On Nov. 30, President Donald Trump, Canadian Prime Minister Justin Trudeau and Mexican President Enrique Peña Nieto signed the United States-Mexico-Canada Agreement (USMCA) to replace the current NAFTA deal. All three executives were in Buenos Aires, Argentina, for the G-20 Summit. Next steps include ratification from all three countries’ legislatures. In the United States, it means Congress must approve the new trade deal with an up or down vote. As of now, a vote on USMCA is not likely to occur until 2019, and after the 116th Congress is sworn in. View the livestream of the signing ceremony; and read the agreement’s full text.
NCSL Contacts: Jon Jukuri and Miranda McDonald
Last week, the White House released “Charting a Course for Success: America’s Strategy for STEM Education,” a five-year federal strategic policy plan to advance science, technology, engineering and mathematics (STEM).
When the Swedish businessman Alfred Nobel passed away on Dec. 10, 1895, he declared in his will that his remaining fortune was to be invested in safe securities and should constitute a fund from which the interest was to be awarded annually “to the person who shall have done the most or the best work for fraternity between the nations and the abolition or reduction of standing armies and the formation and spreading of peace congresses,” in the preceding year. The Nobel Prize was first awarded in 1901. The ceremony takes place annually on Dec. 10.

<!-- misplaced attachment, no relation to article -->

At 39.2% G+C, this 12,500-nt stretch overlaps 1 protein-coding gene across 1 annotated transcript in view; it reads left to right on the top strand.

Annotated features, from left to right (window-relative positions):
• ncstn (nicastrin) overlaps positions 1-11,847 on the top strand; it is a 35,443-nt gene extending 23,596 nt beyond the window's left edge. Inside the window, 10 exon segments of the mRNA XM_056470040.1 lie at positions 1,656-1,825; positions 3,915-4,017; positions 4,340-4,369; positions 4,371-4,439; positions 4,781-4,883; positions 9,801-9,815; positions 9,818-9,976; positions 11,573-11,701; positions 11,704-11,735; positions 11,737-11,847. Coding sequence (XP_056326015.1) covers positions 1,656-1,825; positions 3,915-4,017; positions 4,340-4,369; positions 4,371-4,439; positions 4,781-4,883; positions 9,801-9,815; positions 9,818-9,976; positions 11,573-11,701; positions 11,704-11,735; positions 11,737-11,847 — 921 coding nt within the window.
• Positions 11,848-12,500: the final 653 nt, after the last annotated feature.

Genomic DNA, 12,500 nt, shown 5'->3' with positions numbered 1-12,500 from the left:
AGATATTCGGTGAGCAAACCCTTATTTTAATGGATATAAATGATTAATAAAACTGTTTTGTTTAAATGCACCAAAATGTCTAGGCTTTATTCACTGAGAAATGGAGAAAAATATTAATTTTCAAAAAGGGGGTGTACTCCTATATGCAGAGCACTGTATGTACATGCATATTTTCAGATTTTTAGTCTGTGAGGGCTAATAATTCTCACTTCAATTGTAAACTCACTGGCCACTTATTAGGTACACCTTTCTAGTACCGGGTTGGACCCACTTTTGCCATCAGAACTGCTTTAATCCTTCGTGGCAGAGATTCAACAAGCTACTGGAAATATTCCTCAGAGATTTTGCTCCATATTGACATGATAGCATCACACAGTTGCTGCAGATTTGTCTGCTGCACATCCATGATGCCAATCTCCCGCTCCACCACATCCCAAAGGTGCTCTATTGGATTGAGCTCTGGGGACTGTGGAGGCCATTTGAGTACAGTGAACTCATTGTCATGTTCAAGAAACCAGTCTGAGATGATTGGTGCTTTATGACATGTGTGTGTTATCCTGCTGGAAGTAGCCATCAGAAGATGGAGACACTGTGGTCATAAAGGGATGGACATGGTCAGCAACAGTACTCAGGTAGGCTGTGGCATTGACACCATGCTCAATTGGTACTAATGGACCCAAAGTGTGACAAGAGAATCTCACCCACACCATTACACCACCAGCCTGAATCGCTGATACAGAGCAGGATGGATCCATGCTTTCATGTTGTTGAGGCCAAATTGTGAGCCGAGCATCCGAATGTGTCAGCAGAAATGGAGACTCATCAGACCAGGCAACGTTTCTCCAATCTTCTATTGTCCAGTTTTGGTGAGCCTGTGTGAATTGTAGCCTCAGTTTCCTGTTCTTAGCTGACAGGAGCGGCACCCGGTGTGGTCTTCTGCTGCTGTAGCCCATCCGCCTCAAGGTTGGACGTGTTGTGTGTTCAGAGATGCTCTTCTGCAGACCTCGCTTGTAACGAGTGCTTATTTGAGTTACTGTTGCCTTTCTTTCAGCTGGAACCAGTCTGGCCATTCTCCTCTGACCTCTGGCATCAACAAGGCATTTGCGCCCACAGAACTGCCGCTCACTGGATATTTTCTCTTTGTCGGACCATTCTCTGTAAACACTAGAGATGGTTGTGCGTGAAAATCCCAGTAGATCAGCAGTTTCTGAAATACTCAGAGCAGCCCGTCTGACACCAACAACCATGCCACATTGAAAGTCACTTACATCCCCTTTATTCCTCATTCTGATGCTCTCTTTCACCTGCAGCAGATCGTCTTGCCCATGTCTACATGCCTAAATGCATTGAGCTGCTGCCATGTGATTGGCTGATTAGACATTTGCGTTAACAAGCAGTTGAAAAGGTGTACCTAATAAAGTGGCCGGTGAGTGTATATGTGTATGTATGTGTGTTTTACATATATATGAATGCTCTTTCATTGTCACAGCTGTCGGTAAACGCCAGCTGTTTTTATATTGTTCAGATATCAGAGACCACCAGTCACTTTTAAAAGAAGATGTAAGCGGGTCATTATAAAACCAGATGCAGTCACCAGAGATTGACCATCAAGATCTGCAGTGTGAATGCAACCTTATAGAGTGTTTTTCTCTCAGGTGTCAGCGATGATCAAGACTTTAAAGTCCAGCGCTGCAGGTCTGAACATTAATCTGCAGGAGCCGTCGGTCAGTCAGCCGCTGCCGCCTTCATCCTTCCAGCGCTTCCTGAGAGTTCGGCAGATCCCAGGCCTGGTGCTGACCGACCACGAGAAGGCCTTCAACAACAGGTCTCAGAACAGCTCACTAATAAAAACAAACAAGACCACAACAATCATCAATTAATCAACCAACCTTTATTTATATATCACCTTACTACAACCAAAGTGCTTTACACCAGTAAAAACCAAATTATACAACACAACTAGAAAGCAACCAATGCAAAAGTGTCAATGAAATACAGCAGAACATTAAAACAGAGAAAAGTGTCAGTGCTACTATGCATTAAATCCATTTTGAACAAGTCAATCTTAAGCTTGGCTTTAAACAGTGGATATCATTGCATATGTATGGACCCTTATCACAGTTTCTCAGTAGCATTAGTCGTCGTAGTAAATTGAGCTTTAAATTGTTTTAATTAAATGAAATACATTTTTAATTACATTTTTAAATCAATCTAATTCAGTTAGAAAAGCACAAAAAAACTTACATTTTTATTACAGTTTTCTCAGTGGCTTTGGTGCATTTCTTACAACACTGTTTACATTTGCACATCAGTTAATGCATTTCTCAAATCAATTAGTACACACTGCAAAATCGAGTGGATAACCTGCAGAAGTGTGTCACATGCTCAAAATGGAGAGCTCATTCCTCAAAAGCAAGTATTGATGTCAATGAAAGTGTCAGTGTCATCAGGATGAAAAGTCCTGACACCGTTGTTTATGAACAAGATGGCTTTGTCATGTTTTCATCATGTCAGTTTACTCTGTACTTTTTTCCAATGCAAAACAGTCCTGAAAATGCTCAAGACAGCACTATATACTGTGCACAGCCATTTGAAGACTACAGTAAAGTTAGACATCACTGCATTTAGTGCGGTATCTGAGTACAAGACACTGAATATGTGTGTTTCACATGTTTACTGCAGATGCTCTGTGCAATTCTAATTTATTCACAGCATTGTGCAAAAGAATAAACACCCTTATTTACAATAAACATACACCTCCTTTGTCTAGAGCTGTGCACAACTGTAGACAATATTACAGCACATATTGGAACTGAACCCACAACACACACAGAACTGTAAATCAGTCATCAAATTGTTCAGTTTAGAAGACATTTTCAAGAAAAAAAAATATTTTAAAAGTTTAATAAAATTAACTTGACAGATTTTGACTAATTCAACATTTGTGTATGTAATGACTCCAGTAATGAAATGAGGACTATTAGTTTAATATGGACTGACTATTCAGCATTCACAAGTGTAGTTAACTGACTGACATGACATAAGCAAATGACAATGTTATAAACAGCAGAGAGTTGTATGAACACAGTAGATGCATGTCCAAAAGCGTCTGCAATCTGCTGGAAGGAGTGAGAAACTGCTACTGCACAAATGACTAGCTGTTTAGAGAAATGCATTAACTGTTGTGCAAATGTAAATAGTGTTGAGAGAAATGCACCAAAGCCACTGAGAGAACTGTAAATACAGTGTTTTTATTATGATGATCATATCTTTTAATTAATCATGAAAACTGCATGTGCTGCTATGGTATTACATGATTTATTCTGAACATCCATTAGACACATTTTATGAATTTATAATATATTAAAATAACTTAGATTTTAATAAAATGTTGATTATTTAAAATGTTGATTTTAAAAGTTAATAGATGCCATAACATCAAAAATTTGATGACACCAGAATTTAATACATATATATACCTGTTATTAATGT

The plan outlines three key priorities: (1) increase diversity, equity and inclusion in STEM; (2) prepare the STEM workforce for the future; and (3) build a strong foundation for STEM literacy. The report outlines strategic policy priorities across 15 federal departments and independent agencies, including NASA, and the Departments of Education, Labor and Transportation. The strategic plan outlines five accountability and transparency goals for the shared effort, including: (1) Leverage and Scale Evidence-Based Practices Across STEM Communities; (2) Report Participation Rates of Underrepresented Groups; (3) Use Common Metrics to Measure Progress; (4) Make Program Performance and Outcomes Publicly Available; and (5) Develop a Federal Implementation Plan and Track Progress. A full copy of the report is available.
NCSL Contact: Joan Wodiska
On Dec. 6, members of the NCSL Education Committee met with Secretary of Education Betsy DeVos to discuss the integral role of state legislatures in education policy. The bipartisan delegation of state legislators, nonpartisan legislative staff and NCSL staff highlighted state-led efforts and shared priorities to implement the Every Student Succeeds Act, modernize the Higher Education Act, improve school safety, expand and enhance early childhood education and update state K-12 education funding formulas.
Below are links to NCSL communications to Congress last week:
Read the Nov. 26 Capitol to Capitol.
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If you have comments or suggestions regarding Capitol to Capitol, please contact Molly Ramsdell.
NCSL's Washington staff advocate Congress, the White House and federal agencies on behalf of state legislatures in accord with the policy directives and resolutions that are recommended by the NCSL Standing Committees and adopted by the full conference at the annual NCSL Legislative Summit Business Meeting. As a result of the advocacy that is guided by these policies positions, NCSL is recognized as a formidable lobbying force in state-federal relations.